A FLOCUS museum in Fort Lauderdale opened this week, showcasing some of the first crop seeds grown on land in the United States, and the history of agriculture and the food industry in the Sunshine State.
The museum, which is funded by the National Institute of Food and Agriculture, is the first of its kind in the country, and will be open through the end of February.
It will feature a wide variety of plants from around the world.
The exhibit is an important part of a project to promote education and understanding of the agricultural revolutions of the 20th century, said museum director J.J. Burdick.
The exhibit is a way to bring people to the forefront of the importance of the new knowledge, Burdrick said.
The farm of the futureThe exhibit will showcase the history and current agricultural practices of the region.
The collection will include more than 4,000 varieties of plants, as well as a variety of crops, like lettuce, corn and peas.
Burdick said there will also be a large number of plants used in the food supply for food processing.
“We want to showcase how plants have been used to make a range of food products and how that has impacted the food system,” Burdack said.
“The plant has been the most critical ingredient in our diet for thousands of years, and we need to keep a close eye on it,” Bredick added.
Budds Museum is a part of the Florida Museum of Natural History, which recently moved into the building on the University of Central Florida campus.
The museum has been a popular destination for the local agricultural community.
Bridget Ladd, a curator at the museum, said the new exhibit will focus on the history, evolution and future of agriculture.
“I think the best way to think about this exhibit is the history,” she said.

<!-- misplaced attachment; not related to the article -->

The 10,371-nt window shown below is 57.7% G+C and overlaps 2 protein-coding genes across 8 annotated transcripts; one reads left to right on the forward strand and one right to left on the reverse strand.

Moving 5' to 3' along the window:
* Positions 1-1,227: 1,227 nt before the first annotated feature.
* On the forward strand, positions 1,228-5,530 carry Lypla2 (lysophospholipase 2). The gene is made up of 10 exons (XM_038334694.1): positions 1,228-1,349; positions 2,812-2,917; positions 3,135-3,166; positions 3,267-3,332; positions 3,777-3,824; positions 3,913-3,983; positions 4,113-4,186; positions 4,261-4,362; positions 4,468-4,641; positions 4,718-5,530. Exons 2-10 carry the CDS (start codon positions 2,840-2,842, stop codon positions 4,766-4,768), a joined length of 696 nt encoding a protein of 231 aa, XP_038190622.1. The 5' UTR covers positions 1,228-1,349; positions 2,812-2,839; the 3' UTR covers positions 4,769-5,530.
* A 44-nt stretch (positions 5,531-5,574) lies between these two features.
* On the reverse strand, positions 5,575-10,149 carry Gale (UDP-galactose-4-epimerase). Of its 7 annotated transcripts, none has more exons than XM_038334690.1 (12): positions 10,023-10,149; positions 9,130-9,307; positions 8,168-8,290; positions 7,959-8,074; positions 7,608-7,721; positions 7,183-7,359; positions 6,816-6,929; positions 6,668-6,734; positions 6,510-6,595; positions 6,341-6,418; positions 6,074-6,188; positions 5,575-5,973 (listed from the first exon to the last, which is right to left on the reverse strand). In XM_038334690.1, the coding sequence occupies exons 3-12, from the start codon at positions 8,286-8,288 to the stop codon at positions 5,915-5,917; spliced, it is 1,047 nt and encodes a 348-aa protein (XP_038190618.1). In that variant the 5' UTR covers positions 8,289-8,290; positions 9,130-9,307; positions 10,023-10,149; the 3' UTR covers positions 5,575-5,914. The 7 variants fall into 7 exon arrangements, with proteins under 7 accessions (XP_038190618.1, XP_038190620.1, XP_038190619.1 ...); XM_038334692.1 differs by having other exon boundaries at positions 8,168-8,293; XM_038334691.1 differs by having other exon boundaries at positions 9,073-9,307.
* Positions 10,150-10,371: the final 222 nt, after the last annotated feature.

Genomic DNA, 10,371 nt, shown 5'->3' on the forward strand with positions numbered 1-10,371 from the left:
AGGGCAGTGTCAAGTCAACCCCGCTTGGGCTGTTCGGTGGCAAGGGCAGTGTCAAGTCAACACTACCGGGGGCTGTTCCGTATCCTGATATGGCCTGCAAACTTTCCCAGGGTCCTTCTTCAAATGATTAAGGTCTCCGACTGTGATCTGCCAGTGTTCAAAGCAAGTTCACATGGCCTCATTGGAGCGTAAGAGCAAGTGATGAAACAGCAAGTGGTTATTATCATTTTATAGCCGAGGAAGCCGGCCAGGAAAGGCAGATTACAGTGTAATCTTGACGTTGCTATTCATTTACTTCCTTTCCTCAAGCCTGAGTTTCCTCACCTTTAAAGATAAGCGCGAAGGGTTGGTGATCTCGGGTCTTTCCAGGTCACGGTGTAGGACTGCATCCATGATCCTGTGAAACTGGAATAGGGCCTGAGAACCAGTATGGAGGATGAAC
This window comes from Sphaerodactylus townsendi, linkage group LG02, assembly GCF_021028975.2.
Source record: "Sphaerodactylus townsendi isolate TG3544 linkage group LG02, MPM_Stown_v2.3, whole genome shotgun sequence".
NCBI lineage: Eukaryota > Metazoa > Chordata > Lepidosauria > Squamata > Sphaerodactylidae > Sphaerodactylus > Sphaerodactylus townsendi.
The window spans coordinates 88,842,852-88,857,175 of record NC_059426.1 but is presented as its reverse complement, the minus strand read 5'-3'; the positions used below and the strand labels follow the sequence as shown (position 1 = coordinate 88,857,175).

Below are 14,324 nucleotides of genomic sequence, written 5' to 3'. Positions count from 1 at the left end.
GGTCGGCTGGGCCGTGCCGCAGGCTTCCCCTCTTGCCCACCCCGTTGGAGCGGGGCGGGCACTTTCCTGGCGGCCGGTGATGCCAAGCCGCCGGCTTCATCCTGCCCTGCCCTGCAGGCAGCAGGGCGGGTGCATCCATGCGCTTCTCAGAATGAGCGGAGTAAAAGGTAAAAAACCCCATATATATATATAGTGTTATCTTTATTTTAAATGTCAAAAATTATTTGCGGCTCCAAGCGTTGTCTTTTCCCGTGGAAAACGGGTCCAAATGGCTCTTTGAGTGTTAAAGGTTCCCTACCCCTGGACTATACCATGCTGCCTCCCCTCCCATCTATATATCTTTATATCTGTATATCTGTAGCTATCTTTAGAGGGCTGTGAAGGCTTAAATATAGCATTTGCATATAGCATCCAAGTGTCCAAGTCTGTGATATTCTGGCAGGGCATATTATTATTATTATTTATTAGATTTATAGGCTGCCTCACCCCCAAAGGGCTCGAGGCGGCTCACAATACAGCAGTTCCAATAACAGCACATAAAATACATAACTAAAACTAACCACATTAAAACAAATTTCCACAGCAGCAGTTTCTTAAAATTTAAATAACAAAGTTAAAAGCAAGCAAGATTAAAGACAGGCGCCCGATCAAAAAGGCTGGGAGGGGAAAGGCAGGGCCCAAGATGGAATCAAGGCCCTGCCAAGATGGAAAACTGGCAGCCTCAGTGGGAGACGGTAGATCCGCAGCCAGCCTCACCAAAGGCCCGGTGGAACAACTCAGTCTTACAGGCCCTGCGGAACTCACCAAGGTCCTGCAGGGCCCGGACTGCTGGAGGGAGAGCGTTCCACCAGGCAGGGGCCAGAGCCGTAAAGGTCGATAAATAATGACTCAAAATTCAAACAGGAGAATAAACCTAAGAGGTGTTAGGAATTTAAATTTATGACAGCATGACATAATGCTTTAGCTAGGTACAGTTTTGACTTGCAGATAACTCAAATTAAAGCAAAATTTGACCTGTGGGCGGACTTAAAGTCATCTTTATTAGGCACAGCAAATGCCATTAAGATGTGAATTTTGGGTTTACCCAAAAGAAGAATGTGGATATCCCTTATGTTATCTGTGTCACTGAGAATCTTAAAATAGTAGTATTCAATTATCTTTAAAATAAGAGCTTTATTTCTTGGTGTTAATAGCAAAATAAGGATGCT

“It will show the history in a way that is accessible to people who are new to the history.”
The exhibit, which opens Wednesday, will feature more than 400 different plants from different countries and regions.
The plant collections are made up of over 4,800 varieties of crops.
The largest collection is in the museum’s vegetable collection, which will feature 300 varieties of tomatoes.
Bredack said they will be added to the museum during the next few months.
The Burdicks museum will feature the latest research on crops, including new varieties of corn, beans and squash that are being cultivated in the region to help support the global food system.
The plant collection includes a collection of tomatoes from the Burdons vegetable collection.
The tomatoes are from the U.S., Australia, Japan and Brazil.
Breen said the Bufords vegetable collection is now considered a global resource.
“People come to see the plants that are growing and the research that we are doing on how these plants are being used,” she added.
“This is the next generation of the Burden Collection,” Breen added.